Missing the beat – I won’t pretend to know everything about how a film makes it to the big screen, but clearly money has something to do with it. Because without that, we would never see that film down the hall that frankly has no business being on the big screen. Sounds harsh, but the fact of the matter is, not every film should make it that far and “Brick Mansions” is yet another example of that.
What’s it about? The year is 2018 and a section of Detroit has been blocked off with 40-foot walls and abandoned by the city due to unruly crime; essentially left to implode. Problem though, is it’s not happening as fast as the current city legislature would want, so when a small neutron bomb and missile gets stolen by drug lord Tremaine Alexander (Rza), they send in local cop Damien Collier (Paul Walker) to investigate. When he gets there, he is met by Lino (David Belle), a local with his own agenda to bring down Alexander, who has had a stranglehold on any and all happenings within what was dubbed, the “Brick Mansions.” The two form an unlikely alliance to infiltrate and take down Alexander once and for all. Only when they get there, they learn Alexander wasn’t the enemy they thought he was leading to a lackluster conclusion that had the potential for so much more.
Who was in it? I’ll be honest; I only went to see this for Paul Walker, given this was the last film he fully completed before his untimely death. So, clearly I could have cared less what it was about or who else was in it. And that’s a good thing, because outside of Walker, there’s not much to talk about here. In fact, most of this cast is forgettable with the exception of David Belle, the only carryover from the 2004 French film, “District B13.” This guy was intense and very fast as it was mostly him showcasing an effect we don’t often see that much, Parkour. As for his interaction with the rest of this cast, it was good enough considering he primarily has been a stunt man since breaking into the business in 2005’s “Transporter 2.” I mean, there’s really no point in grading a guy like Belle here, when most of what was wrong with this film had nothing to do with the cast. And for what’s it worth, I did see something new here with Paul Walker and how physical he was in some of the action sequences. Sure, he never has or had gone outside his comfort zone, but I always appreciated that about him. He knew his limits and was happy in roles like this and the one we grew accustomed to in the “Fast and the Furious” series. I just wish his last film could have been a little better than what we got here, but unfortunately when talents like him are suddenly taken from us, we don’t get that choice.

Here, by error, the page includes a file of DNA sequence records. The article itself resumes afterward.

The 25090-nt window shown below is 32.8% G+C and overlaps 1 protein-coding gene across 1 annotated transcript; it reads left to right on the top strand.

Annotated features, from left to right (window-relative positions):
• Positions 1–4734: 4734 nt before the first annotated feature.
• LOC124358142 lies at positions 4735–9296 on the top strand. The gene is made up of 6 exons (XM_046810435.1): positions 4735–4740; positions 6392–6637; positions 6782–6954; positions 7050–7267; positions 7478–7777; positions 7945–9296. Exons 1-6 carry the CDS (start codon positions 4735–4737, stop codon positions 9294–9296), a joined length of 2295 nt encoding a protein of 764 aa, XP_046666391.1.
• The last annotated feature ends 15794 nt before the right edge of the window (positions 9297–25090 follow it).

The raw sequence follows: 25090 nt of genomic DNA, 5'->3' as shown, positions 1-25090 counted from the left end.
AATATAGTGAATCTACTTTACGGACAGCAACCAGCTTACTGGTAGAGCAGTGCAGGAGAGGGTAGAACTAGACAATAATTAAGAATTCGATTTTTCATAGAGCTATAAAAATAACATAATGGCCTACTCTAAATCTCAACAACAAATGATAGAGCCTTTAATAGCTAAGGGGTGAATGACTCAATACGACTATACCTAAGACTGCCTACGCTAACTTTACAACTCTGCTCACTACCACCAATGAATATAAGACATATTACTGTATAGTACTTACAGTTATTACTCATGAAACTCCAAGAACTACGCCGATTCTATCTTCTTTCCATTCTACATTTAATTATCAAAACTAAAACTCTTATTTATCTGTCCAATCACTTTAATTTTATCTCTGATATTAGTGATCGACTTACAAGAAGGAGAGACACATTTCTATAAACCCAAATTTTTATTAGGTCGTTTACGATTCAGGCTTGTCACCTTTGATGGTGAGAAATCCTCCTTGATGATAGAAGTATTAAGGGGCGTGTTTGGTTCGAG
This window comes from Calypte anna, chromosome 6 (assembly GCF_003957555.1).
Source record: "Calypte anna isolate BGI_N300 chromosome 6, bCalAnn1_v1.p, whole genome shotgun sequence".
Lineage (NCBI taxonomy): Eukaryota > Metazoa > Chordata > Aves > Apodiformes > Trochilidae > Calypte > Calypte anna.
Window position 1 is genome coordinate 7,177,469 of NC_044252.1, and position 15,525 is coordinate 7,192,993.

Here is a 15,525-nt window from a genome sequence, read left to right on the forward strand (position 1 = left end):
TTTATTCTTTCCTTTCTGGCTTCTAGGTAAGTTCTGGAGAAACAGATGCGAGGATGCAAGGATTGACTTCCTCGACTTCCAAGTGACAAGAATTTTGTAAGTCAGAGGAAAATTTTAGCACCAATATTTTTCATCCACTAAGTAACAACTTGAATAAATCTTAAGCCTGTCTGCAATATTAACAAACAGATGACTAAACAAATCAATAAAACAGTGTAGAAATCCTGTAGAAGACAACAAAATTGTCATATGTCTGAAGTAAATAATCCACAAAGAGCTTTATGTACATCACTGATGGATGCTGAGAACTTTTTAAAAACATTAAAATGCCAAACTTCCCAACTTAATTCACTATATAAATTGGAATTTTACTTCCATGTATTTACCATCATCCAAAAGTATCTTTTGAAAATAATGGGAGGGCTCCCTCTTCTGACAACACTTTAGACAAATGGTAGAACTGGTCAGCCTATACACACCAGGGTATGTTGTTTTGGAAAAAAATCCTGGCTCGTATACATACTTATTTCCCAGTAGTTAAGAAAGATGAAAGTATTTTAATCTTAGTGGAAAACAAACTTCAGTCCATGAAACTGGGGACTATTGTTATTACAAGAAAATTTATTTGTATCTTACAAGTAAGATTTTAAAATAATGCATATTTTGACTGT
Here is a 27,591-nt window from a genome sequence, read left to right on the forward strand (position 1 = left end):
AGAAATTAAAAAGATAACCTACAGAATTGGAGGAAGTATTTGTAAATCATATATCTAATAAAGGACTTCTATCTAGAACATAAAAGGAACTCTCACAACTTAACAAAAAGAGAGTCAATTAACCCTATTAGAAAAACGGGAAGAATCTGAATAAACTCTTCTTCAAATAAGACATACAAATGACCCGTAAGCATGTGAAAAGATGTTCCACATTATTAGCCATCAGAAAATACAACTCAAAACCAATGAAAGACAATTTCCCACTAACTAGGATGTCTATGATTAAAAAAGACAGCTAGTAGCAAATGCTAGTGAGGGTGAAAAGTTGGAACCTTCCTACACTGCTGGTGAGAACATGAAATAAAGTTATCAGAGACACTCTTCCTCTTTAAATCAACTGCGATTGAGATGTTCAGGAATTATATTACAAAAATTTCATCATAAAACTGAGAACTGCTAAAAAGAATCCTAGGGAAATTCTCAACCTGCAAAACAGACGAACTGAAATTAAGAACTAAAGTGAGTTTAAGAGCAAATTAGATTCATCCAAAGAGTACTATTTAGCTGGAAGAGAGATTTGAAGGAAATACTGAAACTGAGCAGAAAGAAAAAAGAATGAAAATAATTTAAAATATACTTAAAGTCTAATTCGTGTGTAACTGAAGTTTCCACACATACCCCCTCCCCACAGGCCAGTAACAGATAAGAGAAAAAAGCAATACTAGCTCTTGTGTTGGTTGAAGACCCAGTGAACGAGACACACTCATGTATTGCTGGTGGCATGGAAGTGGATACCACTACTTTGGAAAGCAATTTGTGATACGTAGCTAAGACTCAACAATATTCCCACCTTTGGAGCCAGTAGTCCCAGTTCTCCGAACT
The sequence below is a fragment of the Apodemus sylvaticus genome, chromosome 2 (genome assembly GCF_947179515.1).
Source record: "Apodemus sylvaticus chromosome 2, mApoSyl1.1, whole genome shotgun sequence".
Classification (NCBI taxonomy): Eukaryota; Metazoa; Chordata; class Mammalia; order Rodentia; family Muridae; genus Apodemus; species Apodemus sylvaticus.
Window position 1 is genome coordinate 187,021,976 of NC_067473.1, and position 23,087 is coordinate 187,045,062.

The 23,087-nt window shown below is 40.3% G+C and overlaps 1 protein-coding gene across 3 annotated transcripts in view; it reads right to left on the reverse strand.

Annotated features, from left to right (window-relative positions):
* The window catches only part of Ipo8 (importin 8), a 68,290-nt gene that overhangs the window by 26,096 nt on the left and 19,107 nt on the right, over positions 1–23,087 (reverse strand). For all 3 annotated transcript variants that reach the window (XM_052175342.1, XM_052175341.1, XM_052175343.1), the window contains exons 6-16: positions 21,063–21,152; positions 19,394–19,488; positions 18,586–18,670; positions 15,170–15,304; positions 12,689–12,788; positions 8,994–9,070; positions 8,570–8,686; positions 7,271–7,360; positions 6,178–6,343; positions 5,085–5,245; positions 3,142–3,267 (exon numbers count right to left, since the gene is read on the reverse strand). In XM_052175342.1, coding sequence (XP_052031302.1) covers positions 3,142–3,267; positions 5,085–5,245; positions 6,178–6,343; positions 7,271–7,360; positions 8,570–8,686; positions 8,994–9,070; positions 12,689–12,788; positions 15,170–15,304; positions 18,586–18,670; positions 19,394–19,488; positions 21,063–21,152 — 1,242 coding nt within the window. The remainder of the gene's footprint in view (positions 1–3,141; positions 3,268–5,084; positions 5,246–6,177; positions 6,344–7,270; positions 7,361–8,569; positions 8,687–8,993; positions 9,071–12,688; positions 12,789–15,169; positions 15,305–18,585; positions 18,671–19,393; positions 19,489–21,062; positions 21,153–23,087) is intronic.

Misdirected efforts – Watch the trailer for “Brick Mansions” and you will know everything you need to know. It’s sad, but true for a film that in many ways should have never been released to the big screen; maybe overseas where the original was loved, but not here. This film strikes me as one you stumble upon while scrolling through your satellite and/or cable guide, but don’t actually click on. Sure, one day you will and possibly even like some of what you see, but I highly doubt it. Unfortunately, this film just wasn’t right from the get-go, missing on pretty much everything but the one thing it was made for, Parkour. This art, as I like to call it, is basically the act of swiftly and acrobatically moving through an urban environment using things like walls, windows, fire escapes, roofs and whatnot as your playground. Sounds real cool in concept, because it is, especially when it is used properly throughout the entire film. I just think there was too much of it here and when you did have it, it appeared jumpy as if the setting on the camera was off. That was a mistake in my mind, as director Camille Delamarre could have easily shot those same sequences of Belle and had it look clearer. I get it’s not CGI, but that’s no excuse for the film to still not look half-way decent in post-production.
Bottom Line – Setting aside the reason why I went to see “Brick Mansions,” I still thought it would have been more entertaining overall. Truth is I try to see films for what they are, so when it turns out the way it did here, I run out of things to say.
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